[dmd-internals] Regarding deprecation of volatile statements
walter at digitalmars.com
Wed Aug 1 10:32:22 PDT 2012
On 8/1/2012 9:52 AM, Alex Rønne Petersen wrote:
> On Wed, Aug 1, 2012 at 6:46 PM, Walter Bright <walter at digitalmars.com> wrote:
>> On 7/31/2012 10:02 AM, Alex Rønne Petersen wrote:
>>> Not so. It would make it worse (read: less portable and less
>>> performant) than writing C.
>> I think this is a bit unfair - the C semantics you're talking about are
>> specific to one compiler. They are not standard, and such has been a source
>> of non-portable trouble in the C community.
> Strictly speaking, yes, you can only rely on GCC implementing the GCC
> semantics. But in practice, LLVM/Clang does too (since they want to be
> a GCC drop-in replacement). I'd expect other compilers in the wild to
> also follow this definition since GCC is the major compiler in the
> Unix world.
While you're right, I am just taking exception to your stance on C being better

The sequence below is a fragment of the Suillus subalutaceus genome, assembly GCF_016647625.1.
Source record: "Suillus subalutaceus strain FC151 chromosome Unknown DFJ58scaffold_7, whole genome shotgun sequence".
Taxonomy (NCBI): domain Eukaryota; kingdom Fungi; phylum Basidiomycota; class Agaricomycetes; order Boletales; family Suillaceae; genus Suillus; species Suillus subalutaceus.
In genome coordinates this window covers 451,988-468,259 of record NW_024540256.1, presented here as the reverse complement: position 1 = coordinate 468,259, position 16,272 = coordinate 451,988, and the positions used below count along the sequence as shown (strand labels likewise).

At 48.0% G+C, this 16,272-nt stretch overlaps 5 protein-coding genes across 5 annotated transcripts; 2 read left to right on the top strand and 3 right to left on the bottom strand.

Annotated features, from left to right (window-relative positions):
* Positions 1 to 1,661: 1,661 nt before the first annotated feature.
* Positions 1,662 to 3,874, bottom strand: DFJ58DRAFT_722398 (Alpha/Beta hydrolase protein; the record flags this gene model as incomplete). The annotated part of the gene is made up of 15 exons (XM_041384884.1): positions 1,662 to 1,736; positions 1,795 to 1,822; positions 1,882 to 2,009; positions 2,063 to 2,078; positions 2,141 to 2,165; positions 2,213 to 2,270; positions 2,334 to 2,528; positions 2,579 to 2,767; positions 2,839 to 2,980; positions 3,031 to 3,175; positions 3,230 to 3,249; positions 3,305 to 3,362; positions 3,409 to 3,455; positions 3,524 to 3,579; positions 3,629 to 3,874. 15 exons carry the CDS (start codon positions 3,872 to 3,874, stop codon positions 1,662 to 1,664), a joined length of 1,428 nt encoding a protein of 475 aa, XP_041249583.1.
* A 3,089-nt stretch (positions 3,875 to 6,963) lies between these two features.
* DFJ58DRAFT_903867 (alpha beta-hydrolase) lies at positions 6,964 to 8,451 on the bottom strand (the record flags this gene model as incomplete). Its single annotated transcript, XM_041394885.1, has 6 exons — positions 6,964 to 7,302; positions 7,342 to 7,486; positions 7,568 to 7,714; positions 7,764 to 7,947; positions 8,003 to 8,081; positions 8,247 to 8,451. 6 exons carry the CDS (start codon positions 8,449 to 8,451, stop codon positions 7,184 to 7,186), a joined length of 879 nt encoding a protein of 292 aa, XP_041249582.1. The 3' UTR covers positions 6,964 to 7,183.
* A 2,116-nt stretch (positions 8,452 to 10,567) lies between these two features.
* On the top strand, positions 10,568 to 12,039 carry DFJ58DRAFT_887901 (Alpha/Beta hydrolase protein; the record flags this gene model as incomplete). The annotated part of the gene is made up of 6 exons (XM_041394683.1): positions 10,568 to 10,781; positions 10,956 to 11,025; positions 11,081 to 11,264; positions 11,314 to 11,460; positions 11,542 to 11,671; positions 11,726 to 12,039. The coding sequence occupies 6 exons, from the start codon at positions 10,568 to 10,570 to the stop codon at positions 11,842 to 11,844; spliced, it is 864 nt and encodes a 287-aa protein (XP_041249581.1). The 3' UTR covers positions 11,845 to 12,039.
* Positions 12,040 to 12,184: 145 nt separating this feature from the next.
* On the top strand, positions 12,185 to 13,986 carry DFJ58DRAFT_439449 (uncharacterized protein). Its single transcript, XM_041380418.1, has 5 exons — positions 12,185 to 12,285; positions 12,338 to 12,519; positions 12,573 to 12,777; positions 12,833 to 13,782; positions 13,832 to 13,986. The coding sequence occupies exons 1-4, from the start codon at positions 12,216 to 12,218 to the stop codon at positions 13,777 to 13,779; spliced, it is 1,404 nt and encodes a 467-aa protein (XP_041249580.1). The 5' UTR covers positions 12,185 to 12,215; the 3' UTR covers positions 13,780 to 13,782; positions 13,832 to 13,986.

for this because it has a guarantee, because it has no guarantee, and that lack
of a guarantee has indeed caused many problems. It is not irrelevant.
> But writing kernel space code in purely standard C is a pipe dream.
> I've always liked to think of D as a more pragmatic version of C/C++
> that recognizes that supporting obscure platforms from 40 years ago
> might not be so important anymore.
There's a bit of irony in that. C++ purports to support 16 bit platforms, and
many C++ proponents will point this out. But, in practice, it cannot. The same
goes for the silliness about C++ supporting any character encoding - it cannot
support Radix50 encoding. And worse for the C silliness that it supports 32 bit
'char' sizes (yes, there are such CPUs). I don't know of single, supposedly
standard-conforming non-trivial C app that will work if chars are 32 bits in size.
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